7 Foods That Reduce Anxiety and Why They Work

Many factors in your life can contribute to anxiety.

A stressful job, money worries and family conflicts make it hard to switch off your stress response system.

Add to that unresolved issues from the past, perhaps as far back as your childhood, and you may well feel low-level anxiety almost all the time.

And just one setback, uncertainty, or conflict can trigger an episode of intense anxiety, or even a panic attack.

Anxiety is usually treated with counseling and psychotherapy, and in more severe cases with medication.

But there are other ways to help regulate the stress response in your central nervous system and to be able to initiate the relaxation response and restore your energy balance.

One of these ways is through diet.

While it may not entirely be true that you are what you eat, what you eat can have a significant impact on your mood and well-being.

Here are 7 foods that reduce anxiety and the reasons why they work.

1. Chocolate

Let’s just put chocolate first.

Chocolate is such a wonderful food that even thinking about it can improve your mood.

Eating it, of course, works even better!

The best chocolate for this purpose is dark chocolate (70% cacao or more).  

Added sugar can have the opposite effect of making you more anxious.

Chocolate directly fights anxiety by reducing cortisol, one of the most powerful stress hormones.

Chocolate also contains large amounts of tryptophan, an amino acid that helps the neurotransmitters in your brain to elevate serotonin levels.

2. Avocados

Another boost for your neurotransmitters through high levels of B vitamins and monounsaturated fats.

Potassium in avocados lowers your blood pressure, and low potassium levels can cause fatigue, stress, and anxiety.

3. Chamomile Tea

While perhaps not everybody’s favorite, chamomile tea has a proven track record over many centuries to calm people down and even induce healthy sleep.

The hydroxylases in chamomile flowers relax your blood vessels and smooth your muscle fibers, helping to start the relaxation response by signaling to your system that all is well and quiet. Time to forget your troubles and let it all go.

Chamomile was your grandmother’s secret for quiet happiness. Make it your own!

4. Turmeric

Turmeric, a spice used mostly in Indian cooking, that your grandmother might have been less familiar with unless she had roots in Indian culture, contains curcuminoids, antioxidants that are neuroprotective and can contribute to stabilizing your mood.

Clinical trials have proven turmeric to be effective in the supportive treatment of depression.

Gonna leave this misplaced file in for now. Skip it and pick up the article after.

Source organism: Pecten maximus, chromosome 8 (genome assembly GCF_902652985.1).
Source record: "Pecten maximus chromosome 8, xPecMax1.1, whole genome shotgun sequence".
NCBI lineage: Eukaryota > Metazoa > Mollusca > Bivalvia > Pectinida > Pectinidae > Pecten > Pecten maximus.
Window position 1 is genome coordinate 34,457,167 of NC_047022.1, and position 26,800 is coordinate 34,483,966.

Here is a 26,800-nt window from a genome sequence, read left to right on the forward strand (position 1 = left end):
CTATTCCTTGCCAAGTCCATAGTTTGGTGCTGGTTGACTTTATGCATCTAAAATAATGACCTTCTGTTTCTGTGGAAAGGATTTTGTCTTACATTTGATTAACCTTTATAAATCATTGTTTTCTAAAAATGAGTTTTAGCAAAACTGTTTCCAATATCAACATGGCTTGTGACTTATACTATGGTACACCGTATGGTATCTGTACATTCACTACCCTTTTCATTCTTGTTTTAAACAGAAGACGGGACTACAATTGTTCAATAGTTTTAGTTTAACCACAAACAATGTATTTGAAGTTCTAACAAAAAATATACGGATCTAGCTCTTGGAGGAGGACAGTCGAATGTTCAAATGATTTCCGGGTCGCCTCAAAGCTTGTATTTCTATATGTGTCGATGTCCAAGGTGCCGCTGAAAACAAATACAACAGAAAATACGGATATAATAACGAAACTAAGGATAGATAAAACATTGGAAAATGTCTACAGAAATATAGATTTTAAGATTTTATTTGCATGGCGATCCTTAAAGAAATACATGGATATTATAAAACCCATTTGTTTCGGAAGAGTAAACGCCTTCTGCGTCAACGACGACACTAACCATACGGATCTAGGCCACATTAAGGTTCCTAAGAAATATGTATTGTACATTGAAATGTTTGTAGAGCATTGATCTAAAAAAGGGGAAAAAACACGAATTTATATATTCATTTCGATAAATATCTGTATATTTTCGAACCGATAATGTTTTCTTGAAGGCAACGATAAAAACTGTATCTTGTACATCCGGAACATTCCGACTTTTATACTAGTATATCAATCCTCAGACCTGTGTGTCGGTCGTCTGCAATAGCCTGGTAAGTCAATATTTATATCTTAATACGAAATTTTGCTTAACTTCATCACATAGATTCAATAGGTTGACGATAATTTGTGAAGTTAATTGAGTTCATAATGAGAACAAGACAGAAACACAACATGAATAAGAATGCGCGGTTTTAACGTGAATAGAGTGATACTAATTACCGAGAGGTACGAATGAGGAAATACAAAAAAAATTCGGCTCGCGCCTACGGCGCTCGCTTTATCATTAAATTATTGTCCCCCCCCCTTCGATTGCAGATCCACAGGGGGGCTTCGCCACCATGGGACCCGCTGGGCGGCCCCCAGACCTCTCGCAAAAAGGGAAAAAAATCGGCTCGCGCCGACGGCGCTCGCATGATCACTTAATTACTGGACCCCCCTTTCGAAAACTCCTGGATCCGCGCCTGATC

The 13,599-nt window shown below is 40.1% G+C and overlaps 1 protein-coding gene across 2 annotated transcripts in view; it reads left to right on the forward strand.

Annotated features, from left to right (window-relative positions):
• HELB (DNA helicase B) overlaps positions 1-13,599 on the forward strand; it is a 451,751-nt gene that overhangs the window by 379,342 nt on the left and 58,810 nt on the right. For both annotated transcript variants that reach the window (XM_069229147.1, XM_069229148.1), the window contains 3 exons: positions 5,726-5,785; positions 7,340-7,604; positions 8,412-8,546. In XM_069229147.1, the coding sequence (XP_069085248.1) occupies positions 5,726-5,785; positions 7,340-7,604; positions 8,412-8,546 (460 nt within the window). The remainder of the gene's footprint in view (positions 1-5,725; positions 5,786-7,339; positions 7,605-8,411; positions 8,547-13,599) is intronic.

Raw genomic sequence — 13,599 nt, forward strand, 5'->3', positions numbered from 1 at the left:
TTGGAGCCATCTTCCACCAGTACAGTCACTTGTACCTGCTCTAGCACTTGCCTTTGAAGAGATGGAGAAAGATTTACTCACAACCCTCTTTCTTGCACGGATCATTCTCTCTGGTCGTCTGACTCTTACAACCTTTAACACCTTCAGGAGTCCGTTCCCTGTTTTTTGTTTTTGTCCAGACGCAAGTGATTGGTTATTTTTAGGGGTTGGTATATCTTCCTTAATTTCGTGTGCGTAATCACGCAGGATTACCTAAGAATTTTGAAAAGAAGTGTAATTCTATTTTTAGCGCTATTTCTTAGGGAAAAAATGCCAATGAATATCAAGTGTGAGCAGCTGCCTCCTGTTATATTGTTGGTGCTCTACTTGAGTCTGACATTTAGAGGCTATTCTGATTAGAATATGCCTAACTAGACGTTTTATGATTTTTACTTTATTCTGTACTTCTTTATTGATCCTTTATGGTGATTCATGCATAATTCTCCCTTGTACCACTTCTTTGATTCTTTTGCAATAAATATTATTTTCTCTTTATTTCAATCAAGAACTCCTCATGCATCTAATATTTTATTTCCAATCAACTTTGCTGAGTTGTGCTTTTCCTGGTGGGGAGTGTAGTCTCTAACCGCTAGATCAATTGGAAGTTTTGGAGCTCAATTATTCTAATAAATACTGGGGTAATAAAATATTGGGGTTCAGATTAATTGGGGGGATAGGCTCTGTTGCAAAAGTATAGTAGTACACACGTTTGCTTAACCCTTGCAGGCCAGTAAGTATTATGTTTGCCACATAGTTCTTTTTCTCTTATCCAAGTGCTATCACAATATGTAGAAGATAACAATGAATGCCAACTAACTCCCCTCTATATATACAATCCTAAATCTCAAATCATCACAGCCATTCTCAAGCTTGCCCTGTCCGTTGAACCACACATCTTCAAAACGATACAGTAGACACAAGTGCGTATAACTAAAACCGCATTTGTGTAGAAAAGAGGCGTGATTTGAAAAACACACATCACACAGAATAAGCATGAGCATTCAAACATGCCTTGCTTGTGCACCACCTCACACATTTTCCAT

5. Leafy Greens

Big leafy greens like spinach and Swiss chard provide high levels of magnesium.

Magnesium can calm the nervous system and help regulate the axis between the brain and the production of stress-related hormones.

6. Whole Grains

Whole grains are rich in both magnesium and tryptophan, both of which have a calming and mood elevating effect.

But make sure you get true whole grains, not products that contain any kind of processed food.

7. Water

And finally, there’s the most important substance you can take to prevent anxiety and panic attacks – water!

Staying hydrated is the key to maintaining energy levels and regulating your moods. The latest recommendation is that we drink half of our body weight in ounces of water.  So if you weigh 140 pounds, you should be drinking 70 ounces of water per day.

Dehydration can trigger anxiety and it can take a long time to return your system to a healthy balance.  If you wait until you feel thirsty, you are already dehydrated.

Food alone may not be enough to treat your anxiety, but a diet rich in calming substances will, over time, help your central nervous system to get back to balance.

The care and nurturing you put into the selection and preparation of your food is a big step towards overall self-care.  

Self-care is the long term answer to balanced and well-adjusted emotions.

Take the first step…

If you are ready to address the anxiety that is holding you back in life, I would like to help.  Please contact me via voicemail or email so we can discuss how we might work together to achieve your therapeutic goals as quickly and effectively as possible.

I look forward to hearing from you.

Linda K. Laffey, MFT

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